After getting three lawyers to look at her material, she put everything up on her blog on March 14. Little did she realise the storm it would cause.

The Infocomm Development Authority opened an investigation into whether Singtel had breached competition rules. StarHub said it was exploring its legal options.

Last Thursday, Singtel's group chief executive officer Chua Sock Koong apologised to M1 and StarHub. The telco also parted ways with an employee who had been involved in the campaign, and cut all ties with Gushcloud.

But the damage was done. Netizens came out to slam both Singtel and Gushcloud, which apologised as well, for the negative marketing campaign.

Social media experts described the incident as a wake-up call for the industry.

Ms Cheng, who studied media and communication at Singapore Polytechnic, said: "I'm kind of surprised that it has blown up to be so big. I never expected that."

Many also wondered if her post was simply a way to discredit Gushcloud, a rival to Nuffnang, the social media company she belongs to. In December, she also put up an "expose" alleging that Gushcloud inflated its bloggers' page views.

"There is criticism that I 'punish' people by blogging about them based on my own warped sense of morals... People think that I'm very arrogant," said Ms Cheng,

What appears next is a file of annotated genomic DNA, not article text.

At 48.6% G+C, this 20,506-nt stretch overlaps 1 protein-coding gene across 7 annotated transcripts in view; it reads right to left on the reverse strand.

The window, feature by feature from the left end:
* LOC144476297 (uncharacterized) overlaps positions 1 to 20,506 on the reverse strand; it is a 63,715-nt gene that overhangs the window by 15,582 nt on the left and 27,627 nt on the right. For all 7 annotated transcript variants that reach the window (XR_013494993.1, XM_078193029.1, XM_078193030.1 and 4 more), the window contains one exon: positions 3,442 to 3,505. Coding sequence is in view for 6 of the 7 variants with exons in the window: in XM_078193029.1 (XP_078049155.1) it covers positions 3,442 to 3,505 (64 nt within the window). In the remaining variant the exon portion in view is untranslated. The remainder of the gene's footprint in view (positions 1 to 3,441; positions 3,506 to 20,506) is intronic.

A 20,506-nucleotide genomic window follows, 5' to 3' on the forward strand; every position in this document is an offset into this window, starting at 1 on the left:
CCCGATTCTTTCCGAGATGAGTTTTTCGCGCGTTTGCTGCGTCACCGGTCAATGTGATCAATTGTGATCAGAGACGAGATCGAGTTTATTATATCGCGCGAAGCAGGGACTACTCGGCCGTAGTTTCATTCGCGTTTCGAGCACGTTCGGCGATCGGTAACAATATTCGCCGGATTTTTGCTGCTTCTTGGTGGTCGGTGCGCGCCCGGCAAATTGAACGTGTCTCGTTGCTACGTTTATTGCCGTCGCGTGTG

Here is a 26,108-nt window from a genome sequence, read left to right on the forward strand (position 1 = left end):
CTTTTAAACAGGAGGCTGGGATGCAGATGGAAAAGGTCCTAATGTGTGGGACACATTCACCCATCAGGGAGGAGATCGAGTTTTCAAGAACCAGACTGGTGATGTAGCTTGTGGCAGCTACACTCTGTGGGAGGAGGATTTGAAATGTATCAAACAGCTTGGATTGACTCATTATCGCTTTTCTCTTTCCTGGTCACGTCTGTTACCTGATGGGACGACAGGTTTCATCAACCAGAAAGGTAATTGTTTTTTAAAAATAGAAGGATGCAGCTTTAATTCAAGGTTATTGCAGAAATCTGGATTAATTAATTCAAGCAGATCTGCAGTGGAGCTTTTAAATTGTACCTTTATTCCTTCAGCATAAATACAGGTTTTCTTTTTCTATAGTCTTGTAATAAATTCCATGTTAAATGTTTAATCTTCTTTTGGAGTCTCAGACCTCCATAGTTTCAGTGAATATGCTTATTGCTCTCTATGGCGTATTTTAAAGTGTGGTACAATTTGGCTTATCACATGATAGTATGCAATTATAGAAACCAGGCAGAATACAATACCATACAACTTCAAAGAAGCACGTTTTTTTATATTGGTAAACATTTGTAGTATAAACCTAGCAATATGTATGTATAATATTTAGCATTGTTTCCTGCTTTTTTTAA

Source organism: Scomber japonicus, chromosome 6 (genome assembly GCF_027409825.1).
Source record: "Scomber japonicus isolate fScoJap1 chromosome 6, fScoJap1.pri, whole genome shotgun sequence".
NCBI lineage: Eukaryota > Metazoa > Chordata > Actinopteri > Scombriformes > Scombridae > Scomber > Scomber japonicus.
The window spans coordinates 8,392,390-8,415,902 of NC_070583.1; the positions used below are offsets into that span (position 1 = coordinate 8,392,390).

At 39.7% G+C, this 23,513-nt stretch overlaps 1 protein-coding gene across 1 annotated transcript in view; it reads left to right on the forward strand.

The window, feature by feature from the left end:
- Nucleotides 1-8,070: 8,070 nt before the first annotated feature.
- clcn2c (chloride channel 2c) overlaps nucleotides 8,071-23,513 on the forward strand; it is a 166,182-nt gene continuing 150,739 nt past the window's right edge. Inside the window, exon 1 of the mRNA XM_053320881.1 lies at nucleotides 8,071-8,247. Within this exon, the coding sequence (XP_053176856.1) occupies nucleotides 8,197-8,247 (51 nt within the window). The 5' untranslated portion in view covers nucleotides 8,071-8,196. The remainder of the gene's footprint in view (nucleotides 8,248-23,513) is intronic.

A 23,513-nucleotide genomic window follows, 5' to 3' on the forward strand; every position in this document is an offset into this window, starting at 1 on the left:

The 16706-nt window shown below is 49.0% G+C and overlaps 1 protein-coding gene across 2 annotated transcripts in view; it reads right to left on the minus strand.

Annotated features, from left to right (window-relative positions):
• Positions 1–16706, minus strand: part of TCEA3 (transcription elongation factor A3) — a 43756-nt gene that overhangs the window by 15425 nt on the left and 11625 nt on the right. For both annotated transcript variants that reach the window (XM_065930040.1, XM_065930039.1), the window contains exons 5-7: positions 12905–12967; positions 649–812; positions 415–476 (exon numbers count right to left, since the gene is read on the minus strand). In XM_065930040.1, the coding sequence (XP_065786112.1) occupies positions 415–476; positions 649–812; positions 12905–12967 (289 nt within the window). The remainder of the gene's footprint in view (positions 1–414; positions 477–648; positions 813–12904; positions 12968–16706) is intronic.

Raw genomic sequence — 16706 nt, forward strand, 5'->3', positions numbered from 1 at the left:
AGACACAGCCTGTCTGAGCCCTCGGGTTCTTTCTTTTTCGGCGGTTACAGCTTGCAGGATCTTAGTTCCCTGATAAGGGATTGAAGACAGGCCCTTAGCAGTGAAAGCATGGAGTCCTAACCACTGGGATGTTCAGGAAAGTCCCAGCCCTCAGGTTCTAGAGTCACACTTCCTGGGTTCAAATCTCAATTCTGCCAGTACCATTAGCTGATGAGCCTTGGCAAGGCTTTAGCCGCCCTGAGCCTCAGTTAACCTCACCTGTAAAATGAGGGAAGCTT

"But I don't do that, unless they personally challenge me or insult me until I really buay tahan (Hokkien for 'cannot endure it') already."

That was part of the reason for her first expose, she said. She was offended when Gushcloud co-founder Vincent Ha disputed one of her posts last March, she added.

Ms Cheng has in the past also named and shamed commenters who posted derogatory remarks about her and her friends on the Facebook page of sociopolitical blog Temasek Review.

Earlier this year, she took out a protection order against the satirical Facebook page SMRT Ltd (Feedback) for harassing her.

But she said her latest post had as much to do with the importance of holding the industry to certain standards.

She also realised that the possible fallout could hurt Nuffnang and the social media advertising industry in which she was an early pioneer, as clients and netizens may lose confidence in bloggers.

Said Ms Cheng, who started her full-time blogging career in 2005 and now earns as much as "five figures" a month: "But in the long term, it will probably improve the industry."

Dishonest acts by social media firms erode trust